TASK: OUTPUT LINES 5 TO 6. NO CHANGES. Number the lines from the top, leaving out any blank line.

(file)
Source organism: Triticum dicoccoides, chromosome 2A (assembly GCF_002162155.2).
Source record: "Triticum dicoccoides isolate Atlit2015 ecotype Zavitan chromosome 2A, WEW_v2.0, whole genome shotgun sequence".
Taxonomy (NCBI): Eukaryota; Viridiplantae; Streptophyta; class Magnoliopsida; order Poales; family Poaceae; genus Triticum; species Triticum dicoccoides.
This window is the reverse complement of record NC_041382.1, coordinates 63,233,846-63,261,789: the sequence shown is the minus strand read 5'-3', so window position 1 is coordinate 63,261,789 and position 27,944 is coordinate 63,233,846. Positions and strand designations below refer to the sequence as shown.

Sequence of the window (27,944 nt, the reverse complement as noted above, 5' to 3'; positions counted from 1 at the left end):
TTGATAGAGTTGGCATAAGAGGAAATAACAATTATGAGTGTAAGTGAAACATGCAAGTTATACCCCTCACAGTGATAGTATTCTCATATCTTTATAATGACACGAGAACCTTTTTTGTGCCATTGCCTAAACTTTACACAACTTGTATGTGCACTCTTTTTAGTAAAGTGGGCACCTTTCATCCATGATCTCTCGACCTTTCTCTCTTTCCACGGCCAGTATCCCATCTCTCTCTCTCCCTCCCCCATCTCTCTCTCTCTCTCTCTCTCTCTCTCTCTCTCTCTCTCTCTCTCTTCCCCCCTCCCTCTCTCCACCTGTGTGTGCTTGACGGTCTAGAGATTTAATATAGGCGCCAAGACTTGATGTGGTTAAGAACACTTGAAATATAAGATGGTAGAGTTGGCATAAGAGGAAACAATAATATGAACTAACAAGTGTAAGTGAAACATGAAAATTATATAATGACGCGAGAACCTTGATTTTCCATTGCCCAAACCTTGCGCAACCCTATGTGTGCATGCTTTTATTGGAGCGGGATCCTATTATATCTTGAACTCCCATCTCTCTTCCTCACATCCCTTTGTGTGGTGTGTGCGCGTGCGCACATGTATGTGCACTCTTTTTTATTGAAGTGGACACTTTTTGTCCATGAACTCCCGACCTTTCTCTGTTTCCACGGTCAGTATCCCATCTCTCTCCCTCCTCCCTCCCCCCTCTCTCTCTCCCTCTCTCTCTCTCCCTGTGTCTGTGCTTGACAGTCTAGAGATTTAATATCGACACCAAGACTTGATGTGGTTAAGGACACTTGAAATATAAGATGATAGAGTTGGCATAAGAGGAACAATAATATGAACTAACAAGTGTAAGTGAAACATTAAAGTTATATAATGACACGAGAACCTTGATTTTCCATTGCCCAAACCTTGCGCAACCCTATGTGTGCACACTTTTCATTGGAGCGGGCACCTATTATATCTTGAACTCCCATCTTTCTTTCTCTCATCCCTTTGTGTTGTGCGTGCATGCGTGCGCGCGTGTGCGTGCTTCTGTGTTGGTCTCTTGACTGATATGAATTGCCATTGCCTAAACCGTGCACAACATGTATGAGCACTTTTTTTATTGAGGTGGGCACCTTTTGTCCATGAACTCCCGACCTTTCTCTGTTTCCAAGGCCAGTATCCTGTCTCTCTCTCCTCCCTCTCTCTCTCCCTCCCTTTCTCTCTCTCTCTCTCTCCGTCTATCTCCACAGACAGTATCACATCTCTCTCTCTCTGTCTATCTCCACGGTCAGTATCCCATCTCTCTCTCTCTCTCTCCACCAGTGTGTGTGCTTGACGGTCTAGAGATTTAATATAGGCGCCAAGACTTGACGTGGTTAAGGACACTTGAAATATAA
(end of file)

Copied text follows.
Sequence of the window (27,944 nt, the reverse complement as noted above, 5' to 3'; positions counted from 1 at the left end):
TTGATAGAGTTGGCATAAGAGGAAATAACAATTATGAGTGTAAGTGAAACATGCAAGTTATACCCCTCACAGTGATAGTATTCTCATATCTTTATAATGACACGAGAACCTTTTTTGTGCCATTGCCTAAACTTTACACAACTTGTATGTGCACTCTTTTTAGTAAAGTGGGCACCTTTCATCCATGATCTCTCGACCTTTCTCTCTTTCCACGGCCAGTATCCCATCTCTCTCTCTCCCTCCCCCATCTCTCTCTCTCTCTCTCTCTCTCTCTCTCTCTCTCTCTCTCTCTCTTCCCCCCTCCCTCTCTCCACCTGTGTGTGCTTGACGGTCTAGAGATTTAATATAGGCGCCAAGACTTGATGTGGTTAAGAACACTTGAAATATAAGATGGTAGAGTTGGCATAAGAGGAAACAATAATATGAACTAACAAGTGTAAGTGAAACATGAAAATTATATAATGACGCGAGAACCTTGATTTTCCATTGCCCAAACCTTGCGCAACCCTATGTGTGCATGCTTTTATTGGAGCGGGATCCTATTATATCTTGAACTCCCATCTCTCTTCCTCACATCCCTTTGTGTGGTGTGTGCGCGTGCGCACATGTATGTGCACTCTTTTTTATTGAAGTGGACACTTTTTGTCCATGAACTCCCGACCTTTCTCTGTTTCCACGGTCAGTATCCCATCTCTCTCCCTCCTCCCTCCCCCCTCTCTCTCTCCCTCTCTCTCTCTCCCTGTGTCTGTGCTTGACAGTCTAGAGATTTAATATCGACACCAAGACTTGATGTGGTTAAGGACACTTGAAATATAAGATGATAGAGTTGGCATAAGAGGAACAATAATATGAACTAACAAGTGTAAGTGAAACATTAAAGTTATATAATGACACGAGAACCTTGATTTTCCATTGCCCAAACCTTGCGCAACCCTATGTGTGCACACTTTTCATTGGAGCGGGCACCTATTATATCTTGAACTCCCATCTTTCTTTCTCTCATCCCTTTGTGTTGTGCGTGCATGCGTGCGCGCGTGTGCGTGCTTCTGTGTTGGTCTCTTGACTGATATGAATTGCCATTGCCTAAACCGTGCACAACATGTATGAGCACTTTTTTTATTGAGGTGGGCACCTTTTGTCCATGAACTCCCGACCTTTCTCTGTTTCCAAGGCCAGTATCCTGTCTCTCTCTCCTCCCTCTCTCTCTCCCTCCCTTTCTCTCTCTCTCTCTCTCCGTCTATCTCCACAGACAGTATCACATCTCTCTCTCTCTGTCTATCTCCACGGTCAGTATCCCATCTCTCTCTCTCTCTCTCCACCAGTGTGTGTGCTTGACGGTCTAGAGATTTAATATAGGCGCCAAGACTTGACGTGGTTAAGGACACTTGAAATATAA